Wednesday, May 27, 2009

Liberal? When Convenient, I'm Sure.

by Dick Mac

President Obama yesterday nominated Sonia Sotomayor, a federal judge on the U.S. Court of Appeals for the Second Circuit, to be the next Supreme Court Justice.

Sotomayor was born to Puerto Rican parents in the South Bronx, New York, in the early fifties, and studied at Princeton and Yale before becoming a member of the bar.

Conservatives, because she is not a staunch conservative herself, may paint her as a liberal and try to pretend she is an activist judge.

She is known as the judge who saved baseball, and that is bandied about as a compliment. In this camp, as you may know, I can thing of fewer industries more worthy of destruction than Major League Baseball. I will count this against her.

She sided with the New York Times in their efforts to use the work of freelance writers on a pay for use site, without compensation. She believed that the publisher owed nothing to those who actually created the work they were selling over and over again. Fortunately, her ruling was overturned and the Supreme Court upheld the reversal of her decision, which means that writers get paid for their work when it is sold over and over again.

It is not clear to me if Sotomayor is pro-choice or not. In a ruling that supported the Bush administration's position, she ruled that it was legal for the Federal government to attach provisions to international aid that allowed them to refuse money to any foreign health care facility that performed abortions. Obama has lifted that ban, so her ruling stands in stark contrast to her boss' position. I will give her the benefit of the doubt and say that she might believe that a woman has the right to control the reproductive functions of her own body; but, I am not convinced that she is a pro-choice American.

She replaces a justice whose property rights position is questionable. Souter claimed that property could be taken by eminent domain for any reason, including the development of malls and hotels. A Sotomayor decision prevents the City of New York from seizing the motor vehicles of drunk drivers accused, which is a positive step in the direction of the rights of personal property holders.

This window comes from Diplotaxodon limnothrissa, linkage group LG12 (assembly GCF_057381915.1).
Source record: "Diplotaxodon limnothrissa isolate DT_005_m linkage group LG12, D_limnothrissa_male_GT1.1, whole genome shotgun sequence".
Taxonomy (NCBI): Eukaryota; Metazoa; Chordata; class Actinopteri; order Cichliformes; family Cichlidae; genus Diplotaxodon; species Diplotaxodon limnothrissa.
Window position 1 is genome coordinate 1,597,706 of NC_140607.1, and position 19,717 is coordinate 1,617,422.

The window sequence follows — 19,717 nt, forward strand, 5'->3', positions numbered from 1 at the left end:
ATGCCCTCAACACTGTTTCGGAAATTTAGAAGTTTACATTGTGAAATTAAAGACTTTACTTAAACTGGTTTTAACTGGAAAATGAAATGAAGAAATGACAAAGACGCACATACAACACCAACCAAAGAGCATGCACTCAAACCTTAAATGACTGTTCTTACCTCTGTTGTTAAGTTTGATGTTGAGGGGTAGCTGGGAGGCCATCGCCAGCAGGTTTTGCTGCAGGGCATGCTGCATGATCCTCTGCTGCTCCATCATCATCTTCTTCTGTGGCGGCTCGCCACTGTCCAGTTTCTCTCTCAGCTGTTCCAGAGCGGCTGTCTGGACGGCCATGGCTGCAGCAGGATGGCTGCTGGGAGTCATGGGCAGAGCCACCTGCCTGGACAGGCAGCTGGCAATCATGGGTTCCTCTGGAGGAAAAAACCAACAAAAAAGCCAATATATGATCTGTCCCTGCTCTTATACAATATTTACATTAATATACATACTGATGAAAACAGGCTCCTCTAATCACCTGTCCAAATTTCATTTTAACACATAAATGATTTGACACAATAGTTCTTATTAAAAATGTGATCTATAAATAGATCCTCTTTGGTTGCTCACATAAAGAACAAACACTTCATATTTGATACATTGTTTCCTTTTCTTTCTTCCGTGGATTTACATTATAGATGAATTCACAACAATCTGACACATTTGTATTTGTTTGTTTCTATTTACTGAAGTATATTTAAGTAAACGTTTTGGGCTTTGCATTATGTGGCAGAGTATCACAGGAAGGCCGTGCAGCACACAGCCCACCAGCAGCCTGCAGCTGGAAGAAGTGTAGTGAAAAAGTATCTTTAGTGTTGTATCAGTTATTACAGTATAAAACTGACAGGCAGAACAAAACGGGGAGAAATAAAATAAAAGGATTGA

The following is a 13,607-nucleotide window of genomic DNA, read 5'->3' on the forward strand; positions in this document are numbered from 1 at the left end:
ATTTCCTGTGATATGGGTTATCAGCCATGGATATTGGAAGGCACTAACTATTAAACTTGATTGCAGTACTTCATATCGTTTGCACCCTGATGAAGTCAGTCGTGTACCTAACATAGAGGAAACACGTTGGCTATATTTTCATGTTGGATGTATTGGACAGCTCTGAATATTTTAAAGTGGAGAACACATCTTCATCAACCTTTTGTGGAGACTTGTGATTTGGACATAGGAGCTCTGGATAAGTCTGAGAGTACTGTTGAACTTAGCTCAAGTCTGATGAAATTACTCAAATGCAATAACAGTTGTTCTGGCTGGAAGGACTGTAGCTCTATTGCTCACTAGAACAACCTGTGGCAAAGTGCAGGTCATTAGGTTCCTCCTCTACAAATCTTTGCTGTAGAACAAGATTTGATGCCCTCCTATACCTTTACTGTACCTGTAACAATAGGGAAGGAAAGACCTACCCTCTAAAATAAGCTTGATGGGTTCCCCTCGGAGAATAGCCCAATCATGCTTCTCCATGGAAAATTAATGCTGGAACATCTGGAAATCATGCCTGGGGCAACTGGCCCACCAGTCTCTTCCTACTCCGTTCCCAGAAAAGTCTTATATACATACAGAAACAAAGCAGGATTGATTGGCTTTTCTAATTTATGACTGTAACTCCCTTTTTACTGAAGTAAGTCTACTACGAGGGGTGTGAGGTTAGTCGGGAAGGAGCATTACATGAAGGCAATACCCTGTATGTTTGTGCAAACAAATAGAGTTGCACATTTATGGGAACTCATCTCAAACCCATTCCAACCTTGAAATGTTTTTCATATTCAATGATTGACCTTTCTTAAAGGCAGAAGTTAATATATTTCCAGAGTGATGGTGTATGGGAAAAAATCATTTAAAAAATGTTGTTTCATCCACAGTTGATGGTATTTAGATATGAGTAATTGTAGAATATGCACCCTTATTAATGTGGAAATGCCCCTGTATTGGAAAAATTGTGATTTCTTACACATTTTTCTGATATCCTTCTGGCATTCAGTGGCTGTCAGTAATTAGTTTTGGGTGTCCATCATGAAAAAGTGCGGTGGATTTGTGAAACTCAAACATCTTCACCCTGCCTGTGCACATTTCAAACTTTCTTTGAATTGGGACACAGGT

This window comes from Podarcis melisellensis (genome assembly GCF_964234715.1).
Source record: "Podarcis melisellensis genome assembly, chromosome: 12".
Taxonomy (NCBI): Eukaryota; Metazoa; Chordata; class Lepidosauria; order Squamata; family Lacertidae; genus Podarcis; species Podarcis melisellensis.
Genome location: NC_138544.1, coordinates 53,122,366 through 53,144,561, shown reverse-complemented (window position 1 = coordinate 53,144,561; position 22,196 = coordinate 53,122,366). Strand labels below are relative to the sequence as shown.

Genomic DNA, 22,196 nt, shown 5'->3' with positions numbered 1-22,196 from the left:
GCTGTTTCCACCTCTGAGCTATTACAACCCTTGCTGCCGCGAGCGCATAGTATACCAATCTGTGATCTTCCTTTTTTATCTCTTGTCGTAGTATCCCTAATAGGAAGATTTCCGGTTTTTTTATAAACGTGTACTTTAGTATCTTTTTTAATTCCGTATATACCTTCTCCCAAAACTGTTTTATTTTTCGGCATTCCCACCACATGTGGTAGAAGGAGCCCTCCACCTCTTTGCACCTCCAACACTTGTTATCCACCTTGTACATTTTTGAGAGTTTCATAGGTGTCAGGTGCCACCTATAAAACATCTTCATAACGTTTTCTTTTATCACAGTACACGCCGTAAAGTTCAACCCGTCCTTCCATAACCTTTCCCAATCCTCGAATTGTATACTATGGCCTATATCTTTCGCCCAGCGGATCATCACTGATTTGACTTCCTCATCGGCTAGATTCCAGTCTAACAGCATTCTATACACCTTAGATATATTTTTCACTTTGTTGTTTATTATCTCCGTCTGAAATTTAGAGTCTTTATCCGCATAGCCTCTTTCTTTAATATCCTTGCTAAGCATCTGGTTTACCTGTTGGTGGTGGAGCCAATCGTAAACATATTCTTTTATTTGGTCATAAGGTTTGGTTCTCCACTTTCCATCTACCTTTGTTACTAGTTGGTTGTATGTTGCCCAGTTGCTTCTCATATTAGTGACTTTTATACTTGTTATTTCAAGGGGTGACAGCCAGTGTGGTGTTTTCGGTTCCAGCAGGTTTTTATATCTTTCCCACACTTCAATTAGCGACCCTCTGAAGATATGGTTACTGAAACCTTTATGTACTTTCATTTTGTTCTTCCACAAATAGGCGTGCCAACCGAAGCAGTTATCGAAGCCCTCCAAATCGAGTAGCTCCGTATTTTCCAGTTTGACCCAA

The hottest issues facing our courts today are regulation of industry and the rights of homosexuals. I don't think I go very far out on a limb when I write that the Hispanic communities across America have been consistently anti-gay. I do not consider Sotomayor to be an enlightened American, and I suspect she will fall on the Obama side of the issue and rule against the rights of homosexual taxpayers to marry. I hope I am wrong here.

Even though America's center has shifted far to the right in the past twenty-five years, I would hardly call Sotomayor a liberal, and she is not an activist for liberal causes.

It will be fun to watch the Republicans in the Senate walk the tightrope of nominating a Hispanic woman to the court.

The GOP relies heavily on the prejudices of Hispanics, especially playing on their homophobia/machismo and their Catholicism. If the Republicans mount a campaign against a Hispanic woman, it might alienate that community who has been historically relied-upon to vote with a knee-jerk reaction to the issues of homosexuals and abortion. The Republicans, with their party in shambles, can not afford to alienate this bloc of voters.

But, then, Obama hasn't nominated a judge who camps very far from the Conservative ideology that defines America in the 21st Century.

Maybe it would be best if the GOP blocked her nomination.

I look forward to hearing about her positions on gay marriage and abortion rights.

Sotomayor's Supreme Court bid in Senate's hands

Sotomayor’s Rulings Are Exhaustive but Often Narrow

From Wikipedia, the free encyclopedia

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